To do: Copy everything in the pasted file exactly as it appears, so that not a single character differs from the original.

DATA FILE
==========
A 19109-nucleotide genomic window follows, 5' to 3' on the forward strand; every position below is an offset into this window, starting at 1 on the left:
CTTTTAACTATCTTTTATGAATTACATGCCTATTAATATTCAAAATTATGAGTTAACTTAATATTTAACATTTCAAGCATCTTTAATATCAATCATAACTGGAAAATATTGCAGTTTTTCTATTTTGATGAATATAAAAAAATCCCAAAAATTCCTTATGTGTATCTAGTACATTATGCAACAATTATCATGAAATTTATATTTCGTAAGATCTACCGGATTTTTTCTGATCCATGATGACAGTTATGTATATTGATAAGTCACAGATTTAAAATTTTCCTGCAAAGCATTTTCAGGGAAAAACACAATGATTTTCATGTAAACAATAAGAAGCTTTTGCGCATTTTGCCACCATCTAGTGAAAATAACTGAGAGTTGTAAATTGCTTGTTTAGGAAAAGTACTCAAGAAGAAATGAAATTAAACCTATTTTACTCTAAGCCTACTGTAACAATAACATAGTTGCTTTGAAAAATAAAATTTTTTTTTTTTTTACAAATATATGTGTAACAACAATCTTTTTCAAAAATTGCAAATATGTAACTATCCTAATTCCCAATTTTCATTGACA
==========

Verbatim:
A 19109-nucleotide genomic window follows, 5' to 3' on the forward strand; every position below is an offset into this window, starting at 1 on the left:
CTTTTAACTATCTTTTATGAATTACATGCCTATTAATATTCAAAATTATGAGTTAACTTAATATTTAACATTTCAAGCATCTTTAATATCAATCATAACTGGAAAATATTGCAGTTTTTCTATTTTGATGAATATAAAAAAATCCCAAAAATTCCTTATGTGTATCTAGTACATTATGCAACAATTATCATGAAATTTATATTTCGTAAGATCTACCGGATTTTTTCTGATCCATGATGACAGTTATGTATATTGATAAGTCACAGATTTAAAATTTTCCTGCAAAGCATTTTCAGGGAAAAACACAATGATTTTCATGTAAACAATAAGAAGCTTTTGCGCATTTTGCCACCATCTAGTGAAAATAACTGAGAGTTGTAAATTGCTTGTTTAGGAAAAGTACTCAAGAAGAAATGAAATTAAACCTATTTTACTCTAAGCCTACTGTAACAATAACATAGTTGCTTTGAAAAATAAAATTTTTTTTTTTTTTACAAATATATGTGTAACAACAATCTTTTTCAAAAATTGCAAATATGTAACTATCCTAATTCCCAATTTTCATTGACA